Type ID refers to the type ID of the resource. The types of resources are animator, anim, color, drawable, layout, menu, raw, string, xml, etc., each of which will be given an ID.
Entry ID refers to the order in which each resource appears in the resource type to which it belongs. Note that the Entry ID of different types of resources may be the same, but due to their different types, we can still distinguish them by their resource ID.
For more descriptions of resource IDs and resource references, you can refer to the README file in the frameworks / base / libs / utils directory

We can know where the xml file corresponding to the id of the system resource is: frameworks \ base \ core \ res \ res \ values \ public.xml

Then we use the id parsed above to query the public.xml file:

I found out that it is versionCode, which is still very important for this system resource id storage file public.xml, which will continue to be used later when explaining the resource.arsc file format.

Fourth, parse StartNamespaceChunk
This chunk mainly contains the content of the command space in an AndroidManifest file. The XML in Android is in Schema format, so there must be Prefix and Uri.

Here is a knowledge point in the brain: there are two xml formats: DTD and Schema, students who do not understand can read this article

1. ChunkType: the type of Chunk, fixed four bytes: 0x00100100

2. ChunkSize: the size of Chunk, four bytes

3. LineNumber: line number in the AndroidManifest file, four bytes

4. Unknown: Unknown area, four bytes

5. Prefix: the prefix of the namespace (index value in the string), for example: android

6. Uri: uri of the namespace (index value in the string): for example:

Parsing code:

/ **
 * Parsing StartNamespace Chunk
 * @param byteSrc
 * /
public static void parseStartNamespaceChunk (byte [] byteSrc) {
// Get ChunkTag
byte [] chunkTagByte = Utils.copyByte (byteSrc, 0, 4);
System.out.println (Utils.bytesToHexString (chunkTagByte));
// Get ChunkSize
byte [] chunkSizeByte = Utils.copyByte (byteSrc, 4, 4);
int chunkSize = Utils.byte2int (chunkSizeByte);
System.out.println ("chunk size:" + chunkSize);

// parse line number
byte [] lineNumberByte = Utils.copyByte (byteSrc, 8, 4);
int lineNumber = Utils.byte2int (lineNumberByte);
System.out.println ("line number:" + lineNumber);

// Analyze the prefix (it should be noted here that the four bytes after the line number are FFFF, filtered)
byte [] prefixByte = Utils.copyByte (byteSrc, 16, 4);
int prefixIndex = Utils.byte2int (prefixByte);
String prefix = stringContentList.get (prefixIndex);
System.out.println ("prefix:" + prefixIndex);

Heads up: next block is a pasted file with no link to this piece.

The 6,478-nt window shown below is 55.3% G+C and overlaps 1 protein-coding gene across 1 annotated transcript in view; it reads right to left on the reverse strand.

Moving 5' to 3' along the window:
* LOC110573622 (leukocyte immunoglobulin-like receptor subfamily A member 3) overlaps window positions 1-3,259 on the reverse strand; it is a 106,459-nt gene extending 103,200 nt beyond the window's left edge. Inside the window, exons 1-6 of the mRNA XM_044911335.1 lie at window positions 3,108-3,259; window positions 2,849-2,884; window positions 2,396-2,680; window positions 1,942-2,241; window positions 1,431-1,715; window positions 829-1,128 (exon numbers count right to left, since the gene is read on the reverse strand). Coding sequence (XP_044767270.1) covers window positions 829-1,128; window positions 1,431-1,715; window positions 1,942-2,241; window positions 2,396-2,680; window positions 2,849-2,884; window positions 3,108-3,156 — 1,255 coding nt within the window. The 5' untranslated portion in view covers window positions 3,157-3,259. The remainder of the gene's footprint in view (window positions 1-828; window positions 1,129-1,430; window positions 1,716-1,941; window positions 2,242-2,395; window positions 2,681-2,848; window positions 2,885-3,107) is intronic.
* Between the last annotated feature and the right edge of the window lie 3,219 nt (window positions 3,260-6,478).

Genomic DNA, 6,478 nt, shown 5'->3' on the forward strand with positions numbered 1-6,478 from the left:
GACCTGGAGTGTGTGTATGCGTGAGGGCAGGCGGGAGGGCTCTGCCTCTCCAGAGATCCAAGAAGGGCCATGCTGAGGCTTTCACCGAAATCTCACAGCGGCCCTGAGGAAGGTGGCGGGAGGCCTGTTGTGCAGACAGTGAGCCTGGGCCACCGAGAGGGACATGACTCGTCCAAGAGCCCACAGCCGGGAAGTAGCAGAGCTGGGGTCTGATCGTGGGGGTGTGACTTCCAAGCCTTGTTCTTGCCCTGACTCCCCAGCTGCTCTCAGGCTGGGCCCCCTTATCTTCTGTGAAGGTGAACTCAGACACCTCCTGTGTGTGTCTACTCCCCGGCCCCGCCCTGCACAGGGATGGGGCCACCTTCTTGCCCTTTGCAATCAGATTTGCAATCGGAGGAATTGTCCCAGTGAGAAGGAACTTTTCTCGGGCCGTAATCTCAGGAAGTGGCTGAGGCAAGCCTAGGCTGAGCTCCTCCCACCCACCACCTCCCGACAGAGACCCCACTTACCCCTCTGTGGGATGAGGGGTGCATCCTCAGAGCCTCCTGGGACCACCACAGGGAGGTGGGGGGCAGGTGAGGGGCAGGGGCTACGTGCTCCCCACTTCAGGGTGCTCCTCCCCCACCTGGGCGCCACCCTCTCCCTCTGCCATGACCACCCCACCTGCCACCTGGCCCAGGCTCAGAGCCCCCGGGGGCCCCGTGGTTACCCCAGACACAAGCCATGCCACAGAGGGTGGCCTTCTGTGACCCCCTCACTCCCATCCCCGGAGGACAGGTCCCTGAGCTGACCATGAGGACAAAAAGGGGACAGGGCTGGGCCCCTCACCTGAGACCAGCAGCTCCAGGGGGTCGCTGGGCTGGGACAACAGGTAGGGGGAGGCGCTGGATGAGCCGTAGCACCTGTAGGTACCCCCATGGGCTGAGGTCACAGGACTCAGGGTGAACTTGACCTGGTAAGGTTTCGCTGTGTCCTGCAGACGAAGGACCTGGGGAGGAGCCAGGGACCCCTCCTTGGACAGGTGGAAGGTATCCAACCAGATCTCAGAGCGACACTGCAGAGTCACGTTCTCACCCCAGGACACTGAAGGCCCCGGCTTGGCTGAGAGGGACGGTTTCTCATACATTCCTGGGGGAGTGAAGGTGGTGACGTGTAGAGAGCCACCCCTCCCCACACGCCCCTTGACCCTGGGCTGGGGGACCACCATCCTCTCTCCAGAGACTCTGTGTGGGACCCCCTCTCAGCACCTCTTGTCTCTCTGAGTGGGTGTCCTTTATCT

System.out.println ("prefix str:" + prefix);

// Analyze Uri
byte [] uriByte = Utils.copyByte (byteSrc, 20, 4);
int uriIndex = Utils.byte2int (uriByte);
String uri = stringContentList.get (uriIndex);
System.out.println ("uri:" + uriIndex);
System.out.println ("uri str:" + uri);

uriPrefixMap.put (uri, prefix);
prefixUriMap.put (prefix, uri);

The results of the analysis are as follows:

The content here is the corresponding string index value after we parsed the String above. Here we need to note that there may be multiple namespaces in an xml, so here we use Map to store the relationship between Prefix and Uri It will be used when parsing the content of the node.
Fifth, StratTagChunk
This Chunk mainly stores the tag information in AndroidManifest.xml, which is also the core content, and of course the most complex content.

1. ChunkType: the type of Chunk, fixed four bytes: 0x00100102

2. ChunkSize: the size of Chunk, fixed at four bytes

3. LineNumber: corresponds to the line number in AndroidManifest, four bytes

4. Unknown: unknown field, four bytes

5. NamespaceUri: The Uri of the namespace used by this tag, for example, if the prefix android is used, then you need to use the Uri of to get it.

6. Name: label name (index value in the string), four bytes

7. Flags: the type of the tag, four bytes, such as the start tag or end tag, etc.

8. AttributeCount: the number of attributes contained in the tag, four bytes

9. ClassAtrribute: the class attribute contained in the tag, four bytes

10. Attrributes: attribute content, each attribute is regarded as an Entry, the fixed size of this Entry is a byte array of size 5:

[Namespace, Uri, Name, ValueString, Data], we need to pay attention to the fourth value when parsing, we need to do one processing: we need to shift 24 bits to the right. So the size of this field is: number of attributes * 5 * 4 bytes

Parsing code:


/ **
 * Parsing StartTag Chunk
 * @param byteSrc
 * /
public static void parseStartTagChunk (byte [] byteSrc) {
// parse ChunkTag
byte [] chunkTagByte = Utils.copyByte (byteSrc, 0, 4);
System.out.println (Utils.bytesToHexString (chunkTagByte));

// parse ChunkSize
byte [] chunkSizeByte = Utils.copyByte (byteSrc, 4, 4);
int chunkSize = Utils.byte2int (chunkSizeByte);
System.out.println ("chunk size:" + chunkSize);

// parse line number
byte [] lineNumberByte = Utils.copyByte (byteSrc, 8, 4);
int lineNumber = Utils.byte2int (lineNumberByte);
System.out.println ("line number:" + lineNumber);

// parse prefix
byte [] prefixByte = Utils.copyByte (byteSrc, 8, 4);
int prefixIndex = Utils.byte2int (prefixByte);
// This may return -1, if it returns -1, it means there is no prefix
if (prefixIndex! = -1 && prefixIndex attrList = new ArrayList (attrCount);
for (int i = 0; i> 24);
attrData.type = value;
case 4: = value;
values [j] = value;
attrList.add (attrData);

for (int i = 0; i code is a bit long, let's analyze:
Resolution attribute:

// parse attribute
// It should be noted here that each attribute unit is composed of five elements, each element takes up four bytes: namespaceuri, name, valuestring, type, data
// When getting the type value, you need to shift right 24 bits
ArrayList attrList = new ArrayList (attrCount);
for (int i = 0; i> 24);
attrData.type = value;
case 4: = value;
values [j] = value;
attrList.add (attrData);

When you see the fourth value, additional processing is required, that is, you need to shift right by 24 bits.